We won't spend too much time belaboring some obvious points when it comes to feeding future Earth. Basically, we're pretty well screwed. Estimates from just a few years ago said we would need to increase agricultural production by 70 percent to feed nine billion people. A more recent estimate says we can expect closer to 10 billion mouths to feed by mid-century. You do the math (mainly because our MBAs flunked their pre-algebra classes).
These Indian subsistence farmers know just what to do: Pull out their smartphones and take their picture. The farmers then upload the images with GPS locations to a cloud-based artificial intelligence (AI) app named Plantix. The app identifies the crop type in the image and spits out a diagnosis of a disease, pest or nutrient deficiency. Plantix also aids farmers by recommending targeted biological or chemical treatments for ailing plants, reducing the volume of agrochemicals in groundwater and waterways that can result from overuse or incorrect application of herbicides and pesticides.
Deere & Co has announced that is acquiring the maker of LettuceBot, Blue River Technology, to increase its machine learning capabilities across farm equipment. Deere said it is paying $305 million to acquire the Sunnyvale, California-based agtech company, which uses computer vision, robotics, and machine learning for agricultural spraying and weeding equipment, such as its lettuce farming robot. The LettuceBot, which is towed by a human-driven tractor, is able to identify plants in need of fertiliser, pesticides, or other "inputs" used to manage crops, and take action. Blue River said that LettuceBot covers 10 percent of the United States lettuce crop, with the machine capable of handling 1 million plants per hour. The agtech company claims results are a 5 to 10 percent increase in yield, as well as up to 90 percent reduction in the amount of chemicals used on farms.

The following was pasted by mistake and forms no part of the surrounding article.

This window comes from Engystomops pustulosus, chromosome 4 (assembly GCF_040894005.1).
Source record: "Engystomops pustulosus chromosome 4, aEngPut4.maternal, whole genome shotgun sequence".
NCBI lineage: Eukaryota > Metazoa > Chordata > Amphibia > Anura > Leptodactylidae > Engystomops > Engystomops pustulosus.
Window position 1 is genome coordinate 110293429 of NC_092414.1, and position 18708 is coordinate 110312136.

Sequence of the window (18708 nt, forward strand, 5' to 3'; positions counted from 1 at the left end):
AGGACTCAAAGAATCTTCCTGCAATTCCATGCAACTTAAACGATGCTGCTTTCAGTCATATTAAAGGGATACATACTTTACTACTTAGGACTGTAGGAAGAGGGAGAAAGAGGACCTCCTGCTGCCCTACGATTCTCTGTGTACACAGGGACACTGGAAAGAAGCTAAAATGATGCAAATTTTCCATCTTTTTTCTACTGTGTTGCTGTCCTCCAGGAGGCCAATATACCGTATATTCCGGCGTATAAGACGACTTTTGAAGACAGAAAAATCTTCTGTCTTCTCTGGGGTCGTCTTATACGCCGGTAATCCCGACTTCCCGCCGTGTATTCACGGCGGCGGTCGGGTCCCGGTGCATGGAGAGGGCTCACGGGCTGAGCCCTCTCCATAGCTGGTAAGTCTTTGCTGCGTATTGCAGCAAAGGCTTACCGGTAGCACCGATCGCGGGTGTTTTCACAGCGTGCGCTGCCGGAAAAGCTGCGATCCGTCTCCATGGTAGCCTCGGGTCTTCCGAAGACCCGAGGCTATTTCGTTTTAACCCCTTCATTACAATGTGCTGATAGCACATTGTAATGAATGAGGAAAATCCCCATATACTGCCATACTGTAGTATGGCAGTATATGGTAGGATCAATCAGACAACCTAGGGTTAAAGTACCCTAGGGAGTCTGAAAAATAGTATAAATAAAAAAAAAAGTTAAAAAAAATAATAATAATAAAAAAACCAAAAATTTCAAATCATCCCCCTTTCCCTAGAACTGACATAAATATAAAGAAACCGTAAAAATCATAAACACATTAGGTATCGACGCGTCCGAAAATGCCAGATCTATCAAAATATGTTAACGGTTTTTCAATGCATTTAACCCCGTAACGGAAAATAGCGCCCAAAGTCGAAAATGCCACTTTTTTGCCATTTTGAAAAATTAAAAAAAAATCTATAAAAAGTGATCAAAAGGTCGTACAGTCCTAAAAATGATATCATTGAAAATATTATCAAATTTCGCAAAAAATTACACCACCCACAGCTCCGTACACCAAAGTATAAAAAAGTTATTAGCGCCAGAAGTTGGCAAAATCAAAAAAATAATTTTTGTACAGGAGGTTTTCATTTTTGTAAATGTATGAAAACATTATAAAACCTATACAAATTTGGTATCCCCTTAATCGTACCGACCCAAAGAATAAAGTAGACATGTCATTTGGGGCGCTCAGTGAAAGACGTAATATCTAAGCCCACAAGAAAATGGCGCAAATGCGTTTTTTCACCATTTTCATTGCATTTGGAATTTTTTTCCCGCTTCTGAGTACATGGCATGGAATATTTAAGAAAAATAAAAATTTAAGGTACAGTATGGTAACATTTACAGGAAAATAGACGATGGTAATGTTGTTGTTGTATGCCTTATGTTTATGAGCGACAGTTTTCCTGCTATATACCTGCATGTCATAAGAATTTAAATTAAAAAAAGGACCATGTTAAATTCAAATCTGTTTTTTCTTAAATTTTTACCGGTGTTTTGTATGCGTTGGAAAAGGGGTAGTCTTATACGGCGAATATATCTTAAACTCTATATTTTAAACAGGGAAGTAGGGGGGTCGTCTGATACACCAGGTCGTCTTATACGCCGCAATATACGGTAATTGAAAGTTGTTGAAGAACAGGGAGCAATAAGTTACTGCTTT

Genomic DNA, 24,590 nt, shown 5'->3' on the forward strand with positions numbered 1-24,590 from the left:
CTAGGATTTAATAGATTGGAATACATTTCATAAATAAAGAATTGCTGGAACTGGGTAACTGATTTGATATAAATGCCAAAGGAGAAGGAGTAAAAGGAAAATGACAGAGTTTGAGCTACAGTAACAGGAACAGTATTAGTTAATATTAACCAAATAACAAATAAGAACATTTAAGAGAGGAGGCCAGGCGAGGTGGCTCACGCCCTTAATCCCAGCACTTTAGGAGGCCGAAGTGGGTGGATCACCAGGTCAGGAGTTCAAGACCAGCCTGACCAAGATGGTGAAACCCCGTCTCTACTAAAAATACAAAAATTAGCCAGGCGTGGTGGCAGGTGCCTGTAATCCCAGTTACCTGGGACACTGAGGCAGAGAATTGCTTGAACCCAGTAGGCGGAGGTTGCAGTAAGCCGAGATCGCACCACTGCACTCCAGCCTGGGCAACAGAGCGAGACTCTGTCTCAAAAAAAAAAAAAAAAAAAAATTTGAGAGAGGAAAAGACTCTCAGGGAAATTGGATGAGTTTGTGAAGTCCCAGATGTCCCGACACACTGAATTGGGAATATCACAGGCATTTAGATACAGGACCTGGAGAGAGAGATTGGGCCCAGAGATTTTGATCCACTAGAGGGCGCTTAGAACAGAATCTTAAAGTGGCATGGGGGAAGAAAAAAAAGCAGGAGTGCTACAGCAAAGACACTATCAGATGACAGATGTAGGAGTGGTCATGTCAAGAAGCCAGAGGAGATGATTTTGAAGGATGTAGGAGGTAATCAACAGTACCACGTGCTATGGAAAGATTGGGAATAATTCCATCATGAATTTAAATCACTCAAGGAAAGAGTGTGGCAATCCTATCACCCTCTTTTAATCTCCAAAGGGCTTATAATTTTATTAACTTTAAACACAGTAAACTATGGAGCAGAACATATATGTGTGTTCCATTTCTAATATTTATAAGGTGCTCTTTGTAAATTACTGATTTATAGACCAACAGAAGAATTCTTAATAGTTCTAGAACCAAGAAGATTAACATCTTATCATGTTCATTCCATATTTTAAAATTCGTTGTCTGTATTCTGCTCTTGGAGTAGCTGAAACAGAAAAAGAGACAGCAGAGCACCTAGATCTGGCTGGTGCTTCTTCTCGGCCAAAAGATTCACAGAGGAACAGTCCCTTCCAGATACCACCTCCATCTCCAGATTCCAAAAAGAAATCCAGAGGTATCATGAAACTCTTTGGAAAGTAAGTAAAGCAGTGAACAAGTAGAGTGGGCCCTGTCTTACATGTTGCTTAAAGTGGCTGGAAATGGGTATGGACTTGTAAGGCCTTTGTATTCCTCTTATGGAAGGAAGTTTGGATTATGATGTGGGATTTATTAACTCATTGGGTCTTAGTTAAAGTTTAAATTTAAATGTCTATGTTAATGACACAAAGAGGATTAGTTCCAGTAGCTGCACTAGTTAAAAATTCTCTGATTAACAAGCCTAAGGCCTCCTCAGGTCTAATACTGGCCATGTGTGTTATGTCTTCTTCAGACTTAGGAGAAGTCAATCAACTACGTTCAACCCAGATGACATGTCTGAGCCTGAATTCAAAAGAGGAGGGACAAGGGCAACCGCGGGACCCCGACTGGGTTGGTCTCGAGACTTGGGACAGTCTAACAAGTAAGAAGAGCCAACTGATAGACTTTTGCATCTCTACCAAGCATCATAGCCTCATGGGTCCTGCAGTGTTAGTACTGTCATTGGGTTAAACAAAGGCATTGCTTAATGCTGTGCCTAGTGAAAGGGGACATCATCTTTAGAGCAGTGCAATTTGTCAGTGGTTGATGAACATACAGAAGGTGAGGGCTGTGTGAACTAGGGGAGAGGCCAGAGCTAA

Data is shaping almost every area of our lives. There are now hundreds of companies offering everything from farm management and precision tools to bots and drones. Some tractors have computing power that would have turned Nasa's moon-landing mission green with envy. What started in farm equipment is moving into the field – at least in the developed world. More and more data is available as farmers use sensors for soil sampling and mobile apps, cameras and drones to monitor pests and diseases.
The Victorian government has announced a AU$15 million investment to enhance agricultural technology (agtech) for the state's farmers. A trial will begin in regions surrounding Maffra, Birchip, Serpentine, and Tatura from July 1, during which Internet of Things (IoT) networks will be installed for farmer and public access, the state government said. The funding will also be used for on-farm robotics, wireless technology, biotechnology adoption, and virtual fencing. Hundreds of farms will have sensors and devices installed to monitor and control farm operations. Data will then be uploaded through nodes, gateways, and servers for analysis which will allow farmers to view the results in real time.